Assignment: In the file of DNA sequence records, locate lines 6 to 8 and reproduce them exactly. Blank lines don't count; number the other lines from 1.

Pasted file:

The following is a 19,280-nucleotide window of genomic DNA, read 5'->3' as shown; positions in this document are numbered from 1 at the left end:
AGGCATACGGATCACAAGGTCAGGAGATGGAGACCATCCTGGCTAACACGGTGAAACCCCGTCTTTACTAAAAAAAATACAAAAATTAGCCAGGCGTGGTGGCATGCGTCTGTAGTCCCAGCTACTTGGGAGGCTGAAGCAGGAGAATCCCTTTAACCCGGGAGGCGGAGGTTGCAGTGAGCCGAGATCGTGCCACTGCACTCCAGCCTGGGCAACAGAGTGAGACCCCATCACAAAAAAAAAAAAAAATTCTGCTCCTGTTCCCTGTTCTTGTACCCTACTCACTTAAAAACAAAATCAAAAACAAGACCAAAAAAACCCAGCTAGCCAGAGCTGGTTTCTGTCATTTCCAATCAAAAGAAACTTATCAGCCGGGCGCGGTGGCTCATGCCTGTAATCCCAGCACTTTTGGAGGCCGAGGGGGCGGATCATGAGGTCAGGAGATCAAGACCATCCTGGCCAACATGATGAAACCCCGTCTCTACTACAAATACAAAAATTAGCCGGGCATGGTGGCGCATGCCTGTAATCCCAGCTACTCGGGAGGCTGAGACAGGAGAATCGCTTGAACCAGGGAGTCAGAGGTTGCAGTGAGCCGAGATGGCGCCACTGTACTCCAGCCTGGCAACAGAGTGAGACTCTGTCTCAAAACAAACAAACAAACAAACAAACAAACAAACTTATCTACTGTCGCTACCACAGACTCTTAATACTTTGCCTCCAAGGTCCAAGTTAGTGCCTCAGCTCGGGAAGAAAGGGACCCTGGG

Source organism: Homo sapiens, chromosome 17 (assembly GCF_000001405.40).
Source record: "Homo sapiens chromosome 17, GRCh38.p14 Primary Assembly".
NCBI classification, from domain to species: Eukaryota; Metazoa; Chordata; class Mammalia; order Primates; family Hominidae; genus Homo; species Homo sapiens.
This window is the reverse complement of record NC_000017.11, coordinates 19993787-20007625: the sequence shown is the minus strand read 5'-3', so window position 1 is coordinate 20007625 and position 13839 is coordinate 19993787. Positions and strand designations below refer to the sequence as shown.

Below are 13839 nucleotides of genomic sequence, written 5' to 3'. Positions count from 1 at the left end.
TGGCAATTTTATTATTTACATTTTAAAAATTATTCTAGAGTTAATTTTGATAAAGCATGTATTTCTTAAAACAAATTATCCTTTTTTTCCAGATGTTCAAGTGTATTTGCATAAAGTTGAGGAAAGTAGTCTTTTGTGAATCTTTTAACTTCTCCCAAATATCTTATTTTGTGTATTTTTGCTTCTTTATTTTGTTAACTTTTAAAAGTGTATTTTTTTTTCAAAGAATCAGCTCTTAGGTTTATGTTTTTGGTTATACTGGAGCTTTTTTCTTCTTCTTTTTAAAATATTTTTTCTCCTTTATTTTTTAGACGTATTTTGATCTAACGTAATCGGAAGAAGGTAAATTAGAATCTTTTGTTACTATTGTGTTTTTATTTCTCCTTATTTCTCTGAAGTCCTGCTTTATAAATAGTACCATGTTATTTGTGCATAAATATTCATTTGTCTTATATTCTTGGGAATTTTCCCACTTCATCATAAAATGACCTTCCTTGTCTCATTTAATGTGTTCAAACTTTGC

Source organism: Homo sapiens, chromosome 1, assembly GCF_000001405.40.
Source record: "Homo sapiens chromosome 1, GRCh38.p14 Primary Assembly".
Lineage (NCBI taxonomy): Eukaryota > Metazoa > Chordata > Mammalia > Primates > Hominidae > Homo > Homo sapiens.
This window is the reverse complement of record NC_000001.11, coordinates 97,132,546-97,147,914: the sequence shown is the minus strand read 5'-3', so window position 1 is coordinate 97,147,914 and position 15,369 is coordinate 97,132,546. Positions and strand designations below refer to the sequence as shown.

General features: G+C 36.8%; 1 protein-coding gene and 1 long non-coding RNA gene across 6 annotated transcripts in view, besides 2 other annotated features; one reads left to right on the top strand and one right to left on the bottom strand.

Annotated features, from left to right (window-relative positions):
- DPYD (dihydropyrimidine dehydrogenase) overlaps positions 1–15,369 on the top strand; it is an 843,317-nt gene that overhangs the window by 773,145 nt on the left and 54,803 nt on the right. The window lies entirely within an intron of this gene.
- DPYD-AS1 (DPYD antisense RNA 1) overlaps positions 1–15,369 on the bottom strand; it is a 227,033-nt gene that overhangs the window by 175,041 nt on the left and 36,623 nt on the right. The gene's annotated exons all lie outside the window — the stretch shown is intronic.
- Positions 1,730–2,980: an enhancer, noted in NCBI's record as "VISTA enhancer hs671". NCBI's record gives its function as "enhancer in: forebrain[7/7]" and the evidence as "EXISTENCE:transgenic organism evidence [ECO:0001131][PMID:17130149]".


This window is the reverse complement of record NC_000017.11, coordinates 19993787-20007625: the sequence shown is the minus strand read 5'-3', so window position 1 is coordinate 20007625 and position 13839 is coordinate 19993787. Positions and strand designations below refer to the sequence as shown.

Below are 13839 nucleotides of genomic sequence, written 5' to 3'. Positions count from 1 at the left end.
TGGCAATTTTATTATTTACATTTTAAAAATTATTCTAGAGTTAATTTTGATAAAGCATGTATTTCTTAAAACAAATTATCCTTTTTTTCCAGATGTTCAAGTGTATTTGCATAAAGTTGAGGAAAGTAGTCTTTTGTGAATCTTTTAACTTCTCCCAAATATCTTATTTTGTGTATTTTTGCTTCTTTATTTTGTTAACTTTTAAAAGTGTATTTTTTTTTCAAAGAATCAGCTCTTAGGTTTATGTTTTTGGTTATACTGGAGCTTTTTTCTTCTTCTTTTTAAAATATTTTTTCTCCTTTATTTTTTAGACGTATTTTGATCTAACGTAATCGGAAGAAGGTAAATTAGAATCTTTTGTTACTATTGTGTTTTTATTTCTCCTTATTTCTCTGAAGTCCTGCTTTATAAATAGTACCATGTTATTTGTGCATAAATATTCATTTGTCTTATATTCTTGGGAATTTTCCCACTTCATCATAAAATGACCTTCCTTGTCTCATTTAATGTGTTCAAACTTTGC